The new junior cadets are usually amusing to observe. They fall into a few different categories. I won't try to identify all of them, but some of the major names I use are "whacker", "zealot", "trooper", "student", and "roadkill".
Sometimes they move from one to the other over time. I try to move as many as I can into the "student" category, but some never escape where they started, and it is all you can do sometimes to simply keep them alive after they've been cleared for whatever reason to run calls with the duty crews. But we do manage to create an adequate number of decent contributors from them to make the effort worthwhile.
I used to just let them come along on whatever came up. When it was up to me, there were various unofficial loose limits that I would impose on their proximity to the subjects of the call, depending on what was up. That all changed on an otherwise fine late October evening when trooper cadet Sean was hanging out at the station.
Engine 61, Medic 61, car vs. pedestrian on the State Highway.....
That is never, ever good.
Sean was immediately excited, because he knew immediately that it was going to be a good call. As Jody, the senior medic, strode to the pole, Sean asked if he could ride the box. Jody didn't even pause, just nodded. I don't think Jody was thinking about Sean, he was already thinking about the good call, or rather how it wasn't going to be all that good.
I didn't think much of it either at the time, except for the aw crap sinking feeling you get in the pit of your stomach when you pretty much know exceptionally bad things have happened leading to this 911 call. I just joined the procession to the apparatus floor to take my place on the engine.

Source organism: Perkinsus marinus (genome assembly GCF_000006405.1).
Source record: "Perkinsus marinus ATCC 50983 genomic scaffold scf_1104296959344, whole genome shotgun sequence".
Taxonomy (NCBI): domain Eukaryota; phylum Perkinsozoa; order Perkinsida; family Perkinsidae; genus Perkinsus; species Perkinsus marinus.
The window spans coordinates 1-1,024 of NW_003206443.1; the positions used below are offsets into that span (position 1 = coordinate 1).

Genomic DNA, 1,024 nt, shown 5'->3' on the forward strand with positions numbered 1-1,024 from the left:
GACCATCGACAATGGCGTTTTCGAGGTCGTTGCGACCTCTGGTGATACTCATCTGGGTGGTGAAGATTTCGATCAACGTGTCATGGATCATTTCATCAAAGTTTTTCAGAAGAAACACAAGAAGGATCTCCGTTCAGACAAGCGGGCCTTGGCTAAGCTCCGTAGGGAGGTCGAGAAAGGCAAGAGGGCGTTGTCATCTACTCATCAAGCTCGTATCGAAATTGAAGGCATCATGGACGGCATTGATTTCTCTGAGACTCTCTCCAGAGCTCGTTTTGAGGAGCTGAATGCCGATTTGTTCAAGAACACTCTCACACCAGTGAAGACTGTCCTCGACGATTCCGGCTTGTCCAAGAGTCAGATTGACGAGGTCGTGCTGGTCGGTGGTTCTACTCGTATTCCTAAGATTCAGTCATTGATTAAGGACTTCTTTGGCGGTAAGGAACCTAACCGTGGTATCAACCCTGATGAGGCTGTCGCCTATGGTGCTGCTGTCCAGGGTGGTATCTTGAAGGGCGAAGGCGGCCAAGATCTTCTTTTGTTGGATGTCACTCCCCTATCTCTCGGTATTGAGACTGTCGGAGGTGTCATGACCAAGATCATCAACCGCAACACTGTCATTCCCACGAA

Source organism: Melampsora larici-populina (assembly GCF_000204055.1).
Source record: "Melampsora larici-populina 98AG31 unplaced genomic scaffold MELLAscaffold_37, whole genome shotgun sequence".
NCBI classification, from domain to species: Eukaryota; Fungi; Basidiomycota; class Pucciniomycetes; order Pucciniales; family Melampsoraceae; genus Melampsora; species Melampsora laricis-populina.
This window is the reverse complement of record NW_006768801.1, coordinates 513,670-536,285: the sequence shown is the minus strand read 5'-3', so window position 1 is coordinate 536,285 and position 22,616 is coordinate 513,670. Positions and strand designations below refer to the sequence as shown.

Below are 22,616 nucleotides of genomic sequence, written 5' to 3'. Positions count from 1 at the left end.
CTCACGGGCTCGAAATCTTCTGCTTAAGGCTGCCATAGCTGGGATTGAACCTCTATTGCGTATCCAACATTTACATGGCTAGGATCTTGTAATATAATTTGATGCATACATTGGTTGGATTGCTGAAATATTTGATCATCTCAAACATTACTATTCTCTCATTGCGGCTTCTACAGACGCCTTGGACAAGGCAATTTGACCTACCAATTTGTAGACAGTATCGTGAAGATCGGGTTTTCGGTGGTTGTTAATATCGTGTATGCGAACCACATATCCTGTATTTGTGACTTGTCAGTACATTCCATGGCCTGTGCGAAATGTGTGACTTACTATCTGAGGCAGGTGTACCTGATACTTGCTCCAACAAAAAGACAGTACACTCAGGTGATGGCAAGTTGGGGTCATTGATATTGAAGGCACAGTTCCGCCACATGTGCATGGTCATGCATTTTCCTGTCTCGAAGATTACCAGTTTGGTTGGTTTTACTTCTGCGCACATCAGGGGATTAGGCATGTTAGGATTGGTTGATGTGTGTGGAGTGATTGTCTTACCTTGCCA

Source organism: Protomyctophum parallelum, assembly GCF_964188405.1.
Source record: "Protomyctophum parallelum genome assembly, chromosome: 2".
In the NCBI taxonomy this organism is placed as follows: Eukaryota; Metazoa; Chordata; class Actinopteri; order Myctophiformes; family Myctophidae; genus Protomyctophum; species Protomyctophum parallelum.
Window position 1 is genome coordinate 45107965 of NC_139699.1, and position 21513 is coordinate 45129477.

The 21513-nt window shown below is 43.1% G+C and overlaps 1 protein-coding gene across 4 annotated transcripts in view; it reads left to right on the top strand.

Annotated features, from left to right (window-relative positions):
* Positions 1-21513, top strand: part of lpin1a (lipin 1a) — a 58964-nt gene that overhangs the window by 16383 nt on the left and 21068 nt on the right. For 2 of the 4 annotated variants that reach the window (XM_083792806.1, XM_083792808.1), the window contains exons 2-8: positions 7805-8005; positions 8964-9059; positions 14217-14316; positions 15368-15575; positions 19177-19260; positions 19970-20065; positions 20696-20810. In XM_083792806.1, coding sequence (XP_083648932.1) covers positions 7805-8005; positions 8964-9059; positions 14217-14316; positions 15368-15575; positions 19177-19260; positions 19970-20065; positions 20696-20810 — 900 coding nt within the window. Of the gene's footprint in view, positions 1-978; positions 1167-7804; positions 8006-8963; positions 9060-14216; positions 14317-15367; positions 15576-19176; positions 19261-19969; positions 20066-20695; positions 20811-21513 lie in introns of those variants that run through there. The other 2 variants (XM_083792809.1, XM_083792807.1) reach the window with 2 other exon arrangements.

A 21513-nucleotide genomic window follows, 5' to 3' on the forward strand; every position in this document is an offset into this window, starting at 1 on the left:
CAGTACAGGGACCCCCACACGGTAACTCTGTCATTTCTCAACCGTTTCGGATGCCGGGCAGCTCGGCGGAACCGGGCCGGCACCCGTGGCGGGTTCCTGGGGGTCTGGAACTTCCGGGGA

Medic 61 got a pretty good jump on us, but we could see them way up ahead of us as they turned onto the onramp, with a deputy coming from the other way and following them onto the highway. We were just approaching the scene when Medic 61 cleared us. There was nothing for us to do. There were two deputies on the scene, blocking the highway, just a couple of cars stopped. Traffic was light. The Captain didn't argue, and likely was as relieved as I was that we were let go. Conveniently, there was a median turnaround just before the scene, and we took it.
It wasn't more than 20 minutes or so when Medic 61 was cleared. After we got back, someone said something about Sean being on there. Well, it is what it is.
Sean got out of the ambulance as soon as it stopped backing up, stone faced. Gave a few half-hearted grins with empty eyes, and went to the bathroom. He waved absently as he went home shortly thereafter.
We never saw him at the station again.
Jody told us that the victim was missing a leg, and they asked Sean to stay in the safe zone behind the blocking squad cars while they helped look for it. Doing as he was told, Sean did. Morbid curiosity probably drove him to examine the striking vehicle, a full-size pickup. And very bad luck led to Sean finding the missing leg, embedded deeply in the smashed front of the truck.
Not a good welcome to the job for young eyes. Just that fast, Sean went from trooper cadet, one with some promise, to roadkill. Violently.
Sean might have eventually been a valued contributing member to the service, but the trauma of what he'd seen snipped him before he could grow into the role.
I don't know where Sean is today, but I think about him from time to time. And I have tried very hard to not let another cadet or probie get snipped. Some still leave for whatever reason, but we don't have to help them out the door by unnecessarily throwing them in to the proverbial fire either. Now, I evaluate most every call before I let the cadets come along.
Go easy on the new kids and give them time to grow into the bleak tragedy we sometimes face. Don't snip them.